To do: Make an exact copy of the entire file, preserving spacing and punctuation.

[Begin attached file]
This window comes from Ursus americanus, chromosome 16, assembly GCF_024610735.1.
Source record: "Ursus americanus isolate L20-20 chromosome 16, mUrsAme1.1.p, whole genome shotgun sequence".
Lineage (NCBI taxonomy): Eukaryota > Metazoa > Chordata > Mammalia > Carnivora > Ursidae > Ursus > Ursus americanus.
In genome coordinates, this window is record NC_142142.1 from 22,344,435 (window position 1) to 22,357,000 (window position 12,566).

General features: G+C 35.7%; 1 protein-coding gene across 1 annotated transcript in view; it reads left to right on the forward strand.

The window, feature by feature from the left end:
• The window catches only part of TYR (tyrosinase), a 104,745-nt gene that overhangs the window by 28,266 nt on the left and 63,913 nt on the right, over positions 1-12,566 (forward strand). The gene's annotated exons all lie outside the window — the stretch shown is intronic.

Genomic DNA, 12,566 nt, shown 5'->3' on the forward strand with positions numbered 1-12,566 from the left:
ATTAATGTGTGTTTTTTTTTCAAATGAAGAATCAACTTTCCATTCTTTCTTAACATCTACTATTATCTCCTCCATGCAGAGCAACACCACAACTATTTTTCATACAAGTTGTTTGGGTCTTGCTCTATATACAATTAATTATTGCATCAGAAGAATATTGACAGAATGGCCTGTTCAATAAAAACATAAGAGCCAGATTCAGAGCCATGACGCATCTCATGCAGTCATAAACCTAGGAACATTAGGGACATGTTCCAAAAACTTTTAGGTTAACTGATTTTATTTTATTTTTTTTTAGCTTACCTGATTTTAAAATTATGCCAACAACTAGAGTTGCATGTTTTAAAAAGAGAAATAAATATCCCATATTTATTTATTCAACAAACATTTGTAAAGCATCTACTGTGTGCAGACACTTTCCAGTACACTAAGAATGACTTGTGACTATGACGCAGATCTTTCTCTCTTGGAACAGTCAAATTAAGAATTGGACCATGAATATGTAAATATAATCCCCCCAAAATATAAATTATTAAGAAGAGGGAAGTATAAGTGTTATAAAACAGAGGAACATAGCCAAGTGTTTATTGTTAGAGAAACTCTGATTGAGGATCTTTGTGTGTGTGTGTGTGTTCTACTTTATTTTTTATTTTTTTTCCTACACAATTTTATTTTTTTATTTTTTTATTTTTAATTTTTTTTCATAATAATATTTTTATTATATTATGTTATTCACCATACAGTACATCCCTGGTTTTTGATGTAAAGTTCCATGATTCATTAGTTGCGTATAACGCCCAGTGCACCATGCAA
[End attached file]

This window comes from Ursus americanus, chromosome 16, assembly GCF_024610735.1.
Source record: "Ursus americanus isolate L20-20 chromosome 16, mUrsAme1.1.p, whole genome shotgun sequence".
Lineage (NCBI taxonomy): Eukaryota > Metazoa > Chordata > Mammalia > Carnivora > Ursidae > Ursus > Ursus americanus.
In genome coordinates, this window is record NC_142142.1 from 22,344,435 (window position 1) to 22,357,000 (window position 12,566).

General features: G+C 35.7%; 1 protein-coding gene across 1 annotated transcript in view; it reads left to right on the forward strand.

The window, feature by feature from the left end:
• The window catches only part of TYR (tyrosinase), a 104,745-nt gene that overhangs the window by 28,266 nt on the left and 63,913 nt on the right, over positions 1-12,566 (forward strand). The gene's annotated exons all lie outside the window — the stretch shown is intronic.

Genomic DNA, 12,566 nt, shown 5'->3' on the forward strand with positions numbered 1-12,566 from the left:
ATTAATGTGTGTTTTTTTTTCAAATGAAGAATCAACTTTCCATTCTTTCTTAACATCTACTATTATCTCCTCCATGCAGAGCAACACCACAACTATTTTTCATACAAGTTGTTTGGGTCTTGCTCTATATACAATTAATTATTGCATCAGAAGAATATTGACAGAATGGCCTGTTCAATAAAAACATAAGAGCCAGATTCAGAGCCATGACGCATCTCATGCAGTCATAAACCTAGGAACATTAGGGACATGTTCCAAAAACTTTTAGGTTAACTGATTTTATTTTATTTTTTTTTAGCTTACCTGATTTTAAAATTATGCCAACAACTAGAGTTGCATGTTTTAAAAAGAGAAATAAATATCCCATATTTATTTATTCAACAAACATTTGTAAAGCATCTACTGTGTGCAGACACTTTCCAGTACACTAAGAATGACTTGTGACTATGACGCAGATCTTTCTCTCTTGGAACAGTCAAATTAAGAATTGGACCATGAATATGTAAATATAATCCCCCCAAAATATAAATTATTAAGAAGAGGGAAGTATAAGTGTTATAAAACAGAGGAACATAGCCAAGTGTTTATTGTTAGAGAAACTCTGATTGAGGATCTTTGTGTGTGTGTGTGTGTTCTACTTTATTTTTTATTTTTTTTCCTACACAATTTTATTTTTTTATTTTTTTATTTTTAATTTTTTTTCATAATAATATTTTTATTATATTATGTTATTCACCATACAGTACATCCCTGGTTTTTGATGTAAAGTTCCATGATTCATTAGTTGCGTATAACGCCCAGTGCACCATGCAA